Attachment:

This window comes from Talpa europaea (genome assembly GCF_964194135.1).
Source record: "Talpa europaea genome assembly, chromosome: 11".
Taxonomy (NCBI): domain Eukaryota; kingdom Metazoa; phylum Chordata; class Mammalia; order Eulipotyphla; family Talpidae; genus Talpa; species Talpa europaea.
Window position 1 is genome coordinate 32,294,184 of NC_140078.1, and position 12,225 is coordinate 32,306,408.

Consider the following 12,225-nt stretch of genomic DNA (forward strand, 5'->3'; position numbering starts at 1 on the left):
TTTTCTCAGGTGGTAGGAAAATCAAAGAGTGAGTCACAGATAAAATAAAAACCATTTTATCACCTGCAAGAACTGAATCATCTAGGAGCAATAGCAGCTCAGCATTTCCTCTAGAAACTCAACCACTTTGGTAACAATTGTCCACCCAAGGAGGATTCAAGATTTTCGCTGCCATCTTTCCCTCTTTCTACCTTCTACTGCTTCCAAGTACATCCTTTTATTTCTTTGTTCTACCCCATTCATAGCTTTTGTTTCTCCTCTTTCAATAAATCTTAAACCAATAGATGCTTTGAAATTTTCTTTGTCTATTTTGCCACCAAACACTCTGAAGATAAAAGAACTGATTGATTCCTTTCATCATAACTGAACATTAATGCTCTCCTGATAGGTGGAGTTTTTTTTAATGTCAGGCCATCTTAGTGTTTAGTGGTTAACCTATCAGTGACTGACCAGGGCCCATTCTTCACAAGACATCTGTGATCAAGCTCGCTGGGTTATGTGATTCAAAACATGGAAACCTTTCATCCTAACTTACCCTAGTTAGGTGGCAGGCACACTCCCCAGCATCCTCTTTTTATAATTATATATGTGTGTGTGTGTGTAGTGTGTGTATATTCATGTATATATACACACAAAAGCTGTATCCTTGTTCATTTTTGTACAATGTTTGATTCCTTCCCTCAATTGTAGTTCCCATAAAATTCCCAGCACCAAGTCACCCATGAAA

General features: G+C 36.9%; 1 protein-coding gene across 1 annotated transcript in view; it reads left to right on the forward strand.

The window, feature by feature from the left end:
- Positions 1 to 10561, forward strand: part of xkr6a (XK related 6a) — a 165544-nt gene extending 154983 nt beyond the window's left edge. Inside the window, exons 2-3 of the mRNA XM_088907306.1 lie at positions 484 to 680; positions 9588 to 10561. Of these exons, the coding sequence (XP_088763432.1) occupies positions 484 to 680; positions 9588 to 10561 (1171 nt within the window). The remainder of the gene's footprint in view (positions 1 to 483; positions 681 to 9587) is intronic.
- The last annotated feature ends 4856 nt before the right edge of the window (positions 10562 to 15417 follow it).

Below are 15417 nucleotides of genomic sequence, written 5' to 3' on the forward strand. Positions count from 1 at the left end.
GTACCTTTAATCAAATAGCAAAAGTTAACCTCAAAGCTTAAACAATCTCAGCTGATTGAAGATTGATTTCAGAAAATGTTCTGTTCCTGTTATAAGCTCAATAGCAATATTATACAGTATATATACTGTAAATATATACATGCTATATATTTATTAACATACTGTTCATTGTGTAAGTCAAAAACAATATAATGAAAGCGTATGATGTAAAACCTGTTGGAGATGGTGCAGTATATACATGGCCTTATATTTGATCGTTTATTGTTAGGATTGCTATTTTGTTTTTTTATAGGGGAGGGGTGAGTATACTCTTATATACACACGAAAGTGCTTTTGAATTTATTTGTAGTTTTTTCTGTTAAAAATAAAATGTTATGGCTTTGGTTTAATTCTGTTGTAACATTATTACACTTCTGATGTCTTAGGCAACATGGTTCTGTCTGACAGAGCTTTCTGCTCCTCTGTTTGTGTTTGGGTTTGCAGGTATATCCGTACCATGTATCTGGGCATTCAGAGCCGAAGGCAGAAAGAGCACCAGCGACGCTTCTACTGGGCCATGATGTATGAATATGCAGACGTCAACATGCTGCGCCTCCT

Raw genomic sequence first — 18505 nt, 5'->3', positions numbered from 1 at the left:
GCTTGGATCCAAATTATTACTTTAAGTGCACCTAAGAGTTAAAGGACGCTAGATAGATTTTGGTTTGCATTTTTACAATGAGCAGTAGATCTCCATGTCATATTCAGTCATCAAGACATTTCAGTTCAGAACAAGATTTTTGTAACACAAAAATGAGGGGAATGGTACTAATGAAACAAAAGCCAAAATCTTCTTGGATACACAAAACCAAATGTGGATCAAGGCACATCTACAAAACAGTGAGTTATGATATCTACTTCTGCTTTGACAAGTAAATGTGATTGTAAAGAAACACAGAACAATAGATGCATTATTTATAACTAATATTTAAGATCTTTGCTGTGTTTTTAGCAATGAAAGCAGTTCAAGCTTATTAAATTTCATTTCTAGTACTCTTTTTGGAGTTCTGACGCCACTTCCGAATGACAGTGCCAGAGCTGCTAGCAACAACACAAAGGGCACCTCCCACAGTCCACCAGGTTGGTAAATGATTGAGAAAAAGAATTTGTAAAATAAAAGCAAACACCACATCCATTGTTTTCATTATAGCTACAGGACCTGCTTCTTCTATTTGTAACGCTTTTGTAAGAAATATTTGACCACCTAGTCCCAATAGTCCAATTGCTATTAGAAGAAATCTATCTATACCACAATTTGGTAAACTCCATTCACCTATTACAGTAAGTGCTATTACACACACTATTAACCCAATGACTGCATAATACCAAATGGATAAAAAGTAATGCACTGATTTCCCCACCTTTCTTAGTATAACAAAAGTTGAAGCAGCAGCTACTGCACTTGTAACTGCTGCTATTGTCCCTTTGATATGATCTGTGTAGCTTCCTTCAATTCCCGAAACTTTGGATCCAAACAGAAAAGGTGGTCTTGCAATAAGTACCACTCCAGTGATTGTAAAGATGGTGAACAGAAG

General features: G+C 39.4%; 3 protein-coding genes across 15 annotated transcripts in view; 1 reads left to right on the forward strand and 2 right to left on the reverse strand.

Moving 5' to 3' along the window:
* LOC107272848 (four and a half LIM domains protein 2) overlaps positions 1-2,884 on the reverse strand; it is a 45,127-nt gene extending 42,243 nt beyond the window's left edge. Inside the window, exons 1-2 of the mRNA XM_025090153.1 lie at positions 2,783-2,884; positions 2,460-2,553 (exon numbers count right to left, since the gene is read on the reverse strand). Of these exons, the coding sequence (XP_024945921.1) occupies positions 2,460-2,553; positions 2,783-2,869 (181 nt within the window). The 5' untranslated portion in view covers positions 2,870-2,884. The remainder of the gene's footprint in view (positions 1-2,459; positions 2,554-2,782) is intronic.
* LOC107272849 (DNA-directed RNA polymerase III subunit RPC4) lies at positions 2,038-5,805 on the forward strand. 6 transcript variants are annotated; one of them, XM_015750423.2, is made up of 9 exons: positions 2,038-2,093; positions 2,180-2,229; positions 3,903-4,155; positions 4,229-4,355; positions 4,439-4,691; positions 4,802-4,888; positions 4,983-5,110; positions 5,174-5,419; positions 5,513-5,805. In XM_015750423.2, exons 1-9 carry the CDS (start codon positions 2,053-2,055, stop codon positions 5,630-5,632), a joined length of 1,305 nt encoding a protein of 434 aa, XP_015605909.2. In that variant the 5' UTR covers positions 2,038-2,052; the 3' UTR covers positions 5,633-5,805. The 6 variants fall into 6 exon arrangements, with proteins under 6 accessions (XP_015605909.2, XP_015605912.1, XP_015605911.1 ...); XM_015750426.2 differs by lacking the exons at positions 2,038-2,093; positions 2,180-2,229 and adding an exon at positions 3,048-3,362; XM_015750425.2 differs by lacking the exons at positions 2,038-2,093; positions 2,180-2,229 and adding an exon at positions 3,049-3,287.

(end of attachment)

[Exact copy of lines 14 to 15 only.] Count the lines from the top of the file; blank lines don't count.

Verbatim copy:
GCTTGGATCCAAATTATTACTTTAAGTGCACCTAAGAGTTAAAGGACGCTAGATAGATTTTGGTTTGCATTTTTACAATGAGCAGTAGATCTCCATGTCATATTCAGTCATCAAGACATTTCAGTTCAGAACAAGATTTTTGTAACACAAAAATGAGGGGAATGGTACTAATGAAACAAAAGCCAAAATCTTCTTGGATACACAAAACCAAATGTGGATCAAGGCACATCTACAAAACAGTGAGTTATGATATCTACTTCTGCTTTGACAAGTAAATGTGATTGTAAAGAAACACAGAACAATAGATGCATTATTTATAACTAATATTTAAGATCTTTGCTGTGTTTTTAGCAATGAAAGCAGTTCAAGCTTATTAAATTTCATTTCTAGTACTCTTTTTGGAGTTCTGACGCCACTTCCGAATGACAGTGCCAGAGCTGCTAGCAACAACACAAAGGGCACCTCCCACAGTCCACCAGGTTGGTAAATGATTGAGAAAAAGAATTTGTAAAATAAAAGCAAACACCACATCCATTGTTTTCATTATAGCTACAGGACCTGCTTCTTCTATTTGTAACGCTTTTGTAAGAAATATTTGACCACCTAGTCCCAATAGTCCAATTGCTATTAGAAGAAATCTATCTATACCACAATTTGGTAAACTCCATTCACCTATTACAGTAAGTGCTATTACACACACTATTAACCCAATGACTGCATAATACCAAATGGATAAAAAGTAATGCACTGATTTCCCCACCTTTCTTAGTATAACAAAAGTTGAAGCAGCAGCTACTGCACTTGTAACTGCTGCTATTGTCCCTTTGATATGATCTGTGTAGCTTCCTTCAATTCCCGAAACTTTGGATCCAAACAGAAAAGGTGGTCTTGCAATAAGTACCACTCCAGTGATTGTAAAGATGGTGAACAGAAG

General features: G+C 39.4%; 3 protein-coding genes across 15 annotated transcripts in view; 1 reads left to right on the forward strand and 2 right to left on the reverse strand.